pondělí 31. ledna 2011

Stereo image alignment in Hugin

 Recently I played with stereoscopic images in Linux. First I tried to use Stereo Photo Maker in Wine, but there were some problems, namely the bad integration with scripts. In the end I decided to use Hugin. The difference from normal workflow is that the control points are added as "horizontal lines", so they are optimized only in vertical direction and the horizontal shift of the camera does not affect the optimization error.

The process described here works with Hugin 2010.4.0 with the patches from bug 679753 and 702135.

Simple usage

Let's start with two images taken from slightly different angle, named left.jpg and right.jpg:

The images are taken by hand and do not exactly match to each other so we have to rotate and crop them:

align_image_stack -p aligned.pto -a aligned -m -i -P -C right.jpg left.jpg

The newly added stereo options are:
-i optimize image center shift - this compensates the perspective distortion when the lens are not parallel.
-P align the "stereo window" and try to create  the "pop-out" effect
-C crop the images to the area covered by both images

The result can be converted for example to anaglyph:

composite -stereo 0 aligned0000.tif  aligned0001.tif  aligned.jpg


Interactive adjustment

When we don't like the result, we can open the pto file in hugin and modify it. For example we can improve the pop-out effect.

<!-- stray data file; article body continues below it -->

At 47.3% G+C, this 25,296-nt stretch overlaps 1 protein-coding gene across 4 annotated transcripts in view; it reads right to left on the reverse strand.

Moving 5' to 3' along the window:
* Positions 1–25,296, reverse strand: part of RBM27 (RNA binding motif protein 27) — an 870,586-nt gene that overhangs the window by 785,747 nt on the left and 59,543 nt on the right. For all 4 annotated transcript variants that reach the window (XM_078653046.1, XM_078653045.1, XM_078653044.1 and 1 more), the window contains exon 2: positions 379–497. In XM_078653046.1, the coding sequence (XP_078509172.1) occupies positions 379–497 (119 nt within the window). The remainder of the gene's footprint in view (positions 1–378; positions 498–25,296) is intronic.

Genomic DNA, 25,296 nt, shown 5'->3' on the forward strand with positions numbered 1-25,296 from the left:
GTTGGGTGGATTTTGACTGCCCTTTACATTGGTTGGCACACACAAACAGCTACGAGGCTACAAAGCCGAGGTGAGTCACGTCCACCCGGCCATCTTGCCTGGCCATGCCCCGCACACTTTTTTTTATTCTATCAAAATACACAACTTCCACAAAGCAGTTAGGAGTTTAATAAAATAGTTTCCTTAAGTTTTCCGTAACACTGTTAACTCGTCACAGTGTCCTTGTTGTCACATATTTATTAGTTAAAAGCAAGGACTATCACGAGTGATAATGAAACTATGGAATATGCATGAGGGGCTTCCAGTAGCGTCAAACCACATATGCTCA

On the photos you can see that the closest point is near the lower edge. The automatic process identified it as point 161 and marked it as the only "normal" point. After optimization, this points has zero shift between images and appears at screen level. The rest of the image appears behind it.

We can delete this point and choose another, in this case 137:

Then, after re-optimization, everything in front of point 137 will appear like popping out of the screen. There is still a problem with the lower edge where the stereo window is broken. We can fix it by crop:

Note: there is some problem with reading the optimization parameters into hugin, so for now it is necessary to add New Lens for the second image before running optimizer:

Finally, here is the result:

1 komentář:

  1. Excellent! It enables me to save loads of time by automating the process, and the results are as good as or better than doing this manually with something like Gimp.